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Posted on 15 May 2023

New research reveals a change in fisher behaviour around offshore marine protected areas

Globally, marine protected areas (MPAs) are used as a marine conservation tool, with many studies demonstrating that the fish biomass from within the MPA can “spillover” into the surrounding non-MPA area.

When an MPA is implemented, fish size and fish biomass have been shown to increase inside the borders of the MPAs. However, the effects of marine protection on fishing activity and total catch outside MPAs are less well understood.

New research from Sustainable Seas National Science Challenge shows that when offshore MPAs are implemented, the behaviour of fishers changes. Fishing activity in the area surrounding newly established MPAs increases sharply in areas that had not previously been a focus for fishers.

Using data from the Ministry of Primary Industries (MPI), the research tracked trawl data for commercial fishing vessels from 1990 – 2014 at five MPAs in Aotearoa New Zealand’s Economic Exclusion Zone (EEZ).

The data sets looked at the start and end co-ordinates of each fishing event to create polygons of trawl width. This shows the outcome of catch per km2 trawled.

“This is some of the first research that examines what happens to fishing effort just outside offshore MPAs when a protected area is implemented in Aotearoa New Zealand,” explains lead researcher, Tai Lohrer.

Interestingly, the data reveals, as soon as the MPA is established, total catch increases. But then the activity decreases over time, possibly because returns are not as high as expected.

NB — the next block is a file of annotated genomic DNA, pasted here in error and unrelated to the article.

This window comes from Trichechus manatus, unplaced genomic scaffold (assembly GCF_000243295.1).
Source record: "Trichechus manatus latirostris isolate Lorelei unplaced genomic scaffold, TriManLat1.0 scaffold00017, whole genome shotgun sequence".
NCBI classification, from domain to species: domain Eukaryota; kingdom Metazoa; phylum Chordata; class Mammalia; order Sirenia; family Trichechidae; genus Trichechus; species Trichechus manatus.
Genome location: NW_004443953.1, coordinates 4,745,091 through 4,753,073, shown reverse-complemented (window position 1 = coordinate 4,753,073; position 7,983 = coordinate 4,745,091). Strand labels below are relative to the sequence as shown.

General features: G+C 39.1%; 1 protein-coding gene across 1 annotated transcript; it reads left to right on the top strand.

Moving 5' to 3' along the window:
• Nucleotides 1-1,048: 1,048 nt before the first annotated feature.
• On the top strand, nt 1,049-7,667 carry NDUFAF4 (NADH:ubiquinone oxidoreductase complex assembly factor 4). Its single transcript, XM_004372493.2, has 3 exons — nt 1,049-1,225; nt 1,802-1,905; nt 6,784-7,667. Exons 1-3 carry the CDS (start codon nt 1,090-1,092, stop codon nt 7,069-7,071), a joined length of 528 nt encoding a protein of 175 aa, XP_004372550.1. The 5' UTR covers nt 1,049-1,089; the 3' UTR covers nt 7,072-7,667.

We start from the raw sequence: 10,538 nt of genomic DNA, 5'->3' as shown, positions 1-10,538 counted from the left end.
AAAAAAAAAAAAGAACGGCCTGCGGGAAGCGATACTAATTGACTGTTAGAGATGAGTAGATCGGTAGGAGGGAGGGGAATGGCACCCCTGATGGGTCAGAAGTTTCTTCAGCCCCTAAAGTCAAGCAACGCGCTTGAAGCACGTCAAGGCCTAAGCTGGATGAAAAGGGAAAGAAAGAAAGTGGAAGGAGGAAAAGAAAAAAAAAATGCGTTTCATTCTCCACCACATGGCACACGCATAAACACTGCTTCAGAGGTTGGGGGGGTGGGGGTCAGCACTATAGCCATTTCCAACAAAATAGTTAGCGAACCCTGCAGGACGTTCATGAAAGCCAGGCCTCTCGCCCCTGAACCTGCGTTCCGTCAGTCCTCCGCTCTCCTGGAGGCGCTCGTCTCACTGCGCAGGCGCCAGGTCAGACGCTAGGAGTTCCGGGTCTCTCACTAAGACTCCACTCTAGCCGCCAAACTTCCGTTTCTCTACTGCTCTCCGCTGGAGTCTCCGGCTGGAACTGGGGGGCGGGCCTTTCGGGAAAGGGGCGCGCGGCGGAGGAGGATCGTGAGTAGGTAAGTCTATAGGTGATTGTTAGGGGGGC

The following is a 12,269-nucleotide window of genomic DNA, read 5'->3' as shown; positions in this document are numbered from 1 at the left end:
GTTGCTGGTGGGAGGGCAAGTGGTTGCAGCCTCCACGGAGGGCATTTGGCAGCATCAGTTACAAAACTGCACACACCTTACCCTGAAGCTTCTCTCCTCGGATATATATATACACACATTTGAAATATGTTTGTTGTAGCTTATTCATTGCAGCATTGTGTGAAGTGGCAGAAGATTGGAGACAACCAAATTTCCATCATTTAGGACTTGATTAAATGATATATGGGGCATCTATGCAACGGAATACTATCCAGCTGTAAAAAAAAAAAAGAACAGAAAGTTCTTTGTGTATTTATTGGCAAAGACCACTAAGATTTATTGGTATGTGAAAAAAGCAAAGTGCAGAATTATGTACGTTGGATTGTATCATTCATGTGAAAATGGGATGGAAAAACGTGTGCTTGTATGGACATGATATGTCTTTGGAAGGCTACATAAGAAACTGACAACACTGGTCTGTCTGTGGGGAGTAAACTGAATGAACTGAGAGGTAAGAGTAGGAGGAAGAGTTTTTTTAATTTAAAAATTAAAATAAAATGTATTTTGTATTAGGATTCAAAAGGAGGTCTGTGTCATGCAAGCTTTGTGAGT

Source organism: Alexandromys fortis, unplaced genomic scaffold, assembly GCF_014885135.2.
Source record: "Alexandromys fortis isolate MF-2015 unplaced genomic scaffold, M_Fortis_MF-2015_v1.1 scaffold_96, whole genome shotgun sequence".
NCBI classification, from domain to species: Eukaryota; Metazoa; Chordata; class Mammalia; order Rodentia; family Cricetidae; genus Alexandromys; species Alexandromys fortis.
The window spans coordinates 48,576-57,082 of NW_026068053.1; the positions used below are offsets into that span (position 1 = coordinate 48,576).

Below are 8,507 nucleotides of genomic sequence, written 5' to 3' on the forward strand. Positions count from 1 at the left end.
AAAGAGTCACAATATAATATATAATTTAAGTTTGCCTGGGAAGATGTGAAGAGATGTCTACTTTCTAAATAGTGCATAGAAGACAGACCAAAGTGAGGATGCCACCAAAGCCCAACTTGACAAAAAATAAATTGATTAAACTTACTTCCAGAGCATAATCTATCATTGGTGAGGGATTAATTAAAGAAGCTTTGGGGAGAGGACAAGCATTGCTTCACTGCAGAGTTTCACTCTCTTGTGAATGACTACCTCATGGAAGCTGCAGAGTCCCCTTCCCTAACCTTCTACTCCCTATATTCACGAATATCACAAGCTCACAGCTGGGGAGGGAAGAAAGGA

“The sharp increase in total catch and a mirror with a jump in fishing activity after MPA establishment suggests this is due to fisher behaviour because if it were due to spillover we would expect this to occur gradually over time,” says Tai.

In order to identify these trends, the research has taken into account 20 years of data. What can be concluded is that the implementation and monitoring of offshore MPAs needs to be carefully considered.

As a result of the research, future work on these important findings is required to understand drivers and ramifications of changes in fishing behaviour around MPA designation.



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Kylie Bailey
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More about the research project

This research is part of the Communicating risk and uncertainty project under the Sustainable Seas National Science Challenge. It is led by The University of Auckland and is co-developed with The University of Waikato.

More about what MPAs are

Implemented under the Marine Reserves Act of 1971, Marine Reserves yield the strongest protections and have the specific focus of preserving marine life in order to conduct scientific study on pristine ecosystems. Marine Reserves are designated no-take zones where commercial or recreational fishing activity, seabed mining, and the collecting of materials is strictly prohibited. New Zealand’s 44 reserves range in size from 0.17 to 7480 km2 and border various coastal marine habitats which protect inshore reefs and offshore islands.

However, New Zealand has various lesser forms of protection, including benthic protected areas (BPAs) and Sea Mount closures, which together with Marine Reserves are collectively known as Marine Protected Areas (MPAs). Covering 1.1 million km2, BPAs protect roughly 30% of New Zealand’s EEZ (Helson et al., 2010). BPAs are closed to bottom trawling and dredging but still allow for other methods of fishing, hence they do not impose as strict regulation as Marine Reserves. The focus of BPAs is to preserve a wide range of pristine marine ecosystems, and therefore most of them are in areas that have not been extensively fished.

About the Sustainable Seas National Science Challenge

The vision of Sustainable Seas is for Aotearoa New Zealand to have healthy marine ecosystems that provide value for all New Zealanders. It brings together around 250 ecologists, biophysical scientists, social scientists, economists, and experts in mātauranga Māori and policy from across Aotearoa New Zealand. It is funded by MBIE and hosted by NIWA.

About the National Science Challenges

Sustainable Seas is one of 11 National Science Challenges. These align and focus Aotearoa New Zealand's research on large and complex issues, bringing together scientists and experts from different organisations and across disciplines to achieve a common goal.


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